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Another wedding one

(101 Posts)
coffeerequired Mon 12-Mar-18 21:28:39

I have a friend who I have known for around 4 years. I hadn’t seen her in 2 yrs because when I got pregnant, she pretty much ditched me. I moved away from the area and she never made any effort to meet my son.

Barely any contact, a few phone calls and she never replied to texts, fast forward she asks me to be her bridesmaid. I was shocked, we weren’t close but she tends to isolate herself so probably didn’t have many options. I told her I wasn’t in a position to commit time or money (for hen do etc) so I was probably a bad option - I knew she would be a bridezilla. She said I literally had to show up and wear a dress, she wanted to meet my son and was excited so I agreed.

Fast forward to this weekend. We drive for 5 hours and as we meet up, she is aghast I have brought my son. Apparently she meant that she was excited to meet him - at some point in the future. It wasn’t a “no child” wedding. My husband spent the day running around after the toddler and so forgot to leave the envelope with the wedding present and it came home with us. I hadn’t even realised as we hadn’t unpacked.

I just received a text message saying that she is really hurt by my actions and can’t believe that not only did I bring my son, uninvited but when she was checking guests off against their presents, she discovered that we didn’t give one! She said everyone knows when you attend a wedding you give enough of a present to cover the cost of yourself! She has asked me to rectify the situation for the sake of our friendship and I am actually sat in disbelief. AIBU?! Have I inadvertently made some massive faux pas and wedding presents are tallied against guests to make sure people have given?!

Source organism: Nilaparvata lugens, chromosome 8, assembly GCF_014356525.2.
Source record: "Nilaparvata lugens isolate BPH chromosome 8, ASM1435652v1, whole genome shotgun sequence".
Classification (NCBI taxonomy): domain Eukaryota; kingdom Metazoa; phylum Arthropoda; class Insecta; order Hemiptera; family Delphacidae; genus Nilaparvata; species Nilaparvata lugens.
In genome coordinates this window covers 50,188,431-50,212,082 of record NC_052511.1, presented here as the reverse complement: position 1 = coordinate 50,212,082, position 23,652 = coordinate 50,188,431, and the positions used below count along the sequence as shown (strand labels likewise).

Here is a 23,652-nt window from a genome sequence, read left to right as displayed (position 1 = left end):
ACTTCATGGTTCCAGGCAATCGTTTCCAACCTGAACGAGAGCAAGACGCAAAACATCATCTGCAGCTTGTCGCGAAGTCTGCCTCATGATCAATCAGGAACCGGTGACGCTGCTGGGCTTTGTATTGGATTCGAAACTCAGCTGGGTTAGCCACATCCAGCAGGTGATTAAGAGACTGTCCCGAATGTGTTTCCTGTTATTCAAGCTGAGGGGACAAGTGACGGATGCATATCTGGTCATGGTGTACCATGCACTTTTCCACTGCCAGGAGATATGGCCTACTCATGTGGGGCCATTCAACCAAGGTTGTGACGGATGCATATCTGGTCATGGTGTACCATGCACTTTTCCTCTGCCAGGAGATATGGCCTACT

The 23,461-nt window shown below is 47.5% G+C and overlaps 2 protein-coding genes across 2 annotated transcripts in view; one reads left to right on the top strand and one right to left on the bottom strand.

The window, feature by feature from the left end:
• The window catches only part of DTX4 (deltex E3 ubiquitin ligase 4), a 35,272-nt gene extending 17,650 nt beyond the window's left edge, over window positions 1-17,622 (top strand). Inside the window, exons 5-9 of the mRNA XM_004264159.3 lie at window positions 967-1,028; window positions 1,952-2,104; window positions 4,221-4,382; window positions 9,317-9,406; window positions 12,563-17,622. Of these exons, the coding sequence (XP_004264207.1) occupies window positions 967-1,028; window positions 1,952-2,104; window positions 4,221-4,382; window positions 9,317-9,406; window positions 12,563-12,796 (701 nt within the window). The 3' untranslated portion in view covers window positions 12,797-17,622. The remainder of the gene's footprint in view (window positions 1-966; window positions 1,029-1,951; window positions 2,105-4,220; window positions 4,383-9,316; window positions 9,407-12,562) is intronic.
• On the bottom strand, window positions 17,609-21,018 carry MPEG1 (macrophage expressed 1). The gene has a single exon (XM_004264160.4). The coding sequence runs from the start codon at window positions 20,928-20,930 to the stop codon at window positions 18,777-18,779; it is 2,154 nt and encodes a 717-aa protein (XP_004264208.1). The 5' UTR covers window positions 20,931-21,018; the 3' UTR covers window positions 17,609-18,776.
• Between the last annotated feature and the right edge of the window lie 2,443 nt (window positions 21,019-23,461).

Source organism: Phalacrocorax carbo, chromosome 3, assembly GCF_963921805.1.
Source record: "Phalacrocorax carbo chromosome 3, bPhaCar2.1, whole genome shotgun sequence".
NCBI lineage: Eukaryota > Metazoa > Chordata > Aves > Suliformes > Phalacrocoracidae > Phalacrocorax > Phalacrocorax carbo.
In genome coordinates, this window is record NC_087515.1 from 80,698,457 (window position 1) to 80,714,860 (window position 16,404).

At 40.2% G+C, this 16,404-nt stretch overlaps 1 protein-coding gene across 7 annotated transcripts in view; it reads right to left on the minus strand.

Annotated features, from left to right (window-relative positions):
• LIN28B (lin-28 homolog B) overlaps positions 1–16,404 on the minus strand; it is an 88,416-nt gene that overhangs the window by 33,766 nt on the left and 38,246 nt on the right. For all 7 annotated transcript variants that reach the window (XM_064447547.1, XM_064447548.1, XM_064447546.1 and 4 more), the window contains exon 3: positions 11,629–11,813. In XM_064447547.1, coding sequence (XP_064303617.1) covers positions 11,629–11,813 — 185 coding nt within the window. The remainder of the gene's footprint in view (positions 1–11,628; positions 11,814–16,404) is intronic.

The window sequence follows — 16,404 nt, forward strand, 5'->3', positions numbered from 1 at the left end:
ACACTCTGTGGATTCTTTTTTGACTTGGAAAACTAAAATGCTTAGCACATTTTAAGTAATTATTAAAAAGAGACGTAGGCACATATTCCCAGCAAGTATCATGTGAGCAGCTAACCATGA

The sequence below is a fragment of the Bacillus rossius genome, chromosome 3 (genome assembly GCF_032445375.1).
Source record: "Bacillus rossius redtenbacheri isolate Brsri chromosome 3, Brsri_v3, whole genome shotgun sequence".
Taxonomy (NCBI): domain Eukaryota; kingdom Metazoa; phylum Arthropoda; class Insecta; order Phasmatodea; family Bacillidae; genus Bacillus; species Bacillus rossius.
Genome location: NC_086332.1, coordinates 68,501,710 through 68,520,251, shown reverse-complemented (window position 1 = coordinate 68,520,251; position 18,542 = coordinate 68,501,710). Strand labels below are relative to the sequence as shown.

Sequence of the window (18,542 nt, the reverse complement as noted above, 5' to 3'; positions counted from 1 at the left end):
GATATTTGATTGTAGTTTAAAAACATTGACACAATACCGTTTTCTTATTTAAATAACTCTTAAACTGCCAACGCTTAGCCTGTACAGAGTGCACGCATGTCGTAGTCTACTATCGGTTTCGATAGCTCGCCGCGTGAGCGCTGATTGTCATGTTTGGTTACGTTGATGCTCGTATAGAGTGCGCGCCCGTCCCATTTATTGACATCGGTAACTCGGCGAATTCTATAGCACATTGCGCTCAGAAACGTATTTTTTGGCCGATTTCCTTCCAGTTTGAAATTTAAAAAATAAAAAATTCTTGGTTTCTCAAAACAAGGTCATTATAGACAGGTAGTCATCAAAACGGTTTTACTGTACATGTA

Eggzandbacon Mon 12-Mar-18 21:38:02

Was there a voucher in the envelope? I'd use it to buy them something really ugly.

divadee Mon 12-Mar-18 21:40:54

No it's not a faux pas. She is a cheeky fucker. I do not know anyone but entitled grabby people who should have a list and ticks them off. Yes you write a list of who to write thank you letters to but not to demand a bloody present.

I would say it was an error but due to her rudeness you won't be sending it on. She isn't a friend.

tenbob Mon 12-Mar-18 21:42:48

Block her and move on

No good will ever come of more contact with her (other than for material for CF threads on here...)

Fugitivefrombrusstice Mon 12-Mar-18 21:44:45

It sounds like a lot of misunderstandings. It would be really rude in my view not to buy a wedding gift for a couple, especially if you're a bridesmaid. Obviously that isn't what's happened here but from her perspective that's what it will look like.

Re your son coming to the wedding, she obviously needed to be clearer about whether or not he was invited, it sounds like crossed wires.

I would text back and say you truly believed your son was invited and that it wasn't at all your intention to go against her wishes. I would also tell her that you're mortified to discover that you forgot to leave a gift (send a photo of it if you can or she may think you're lying to save face).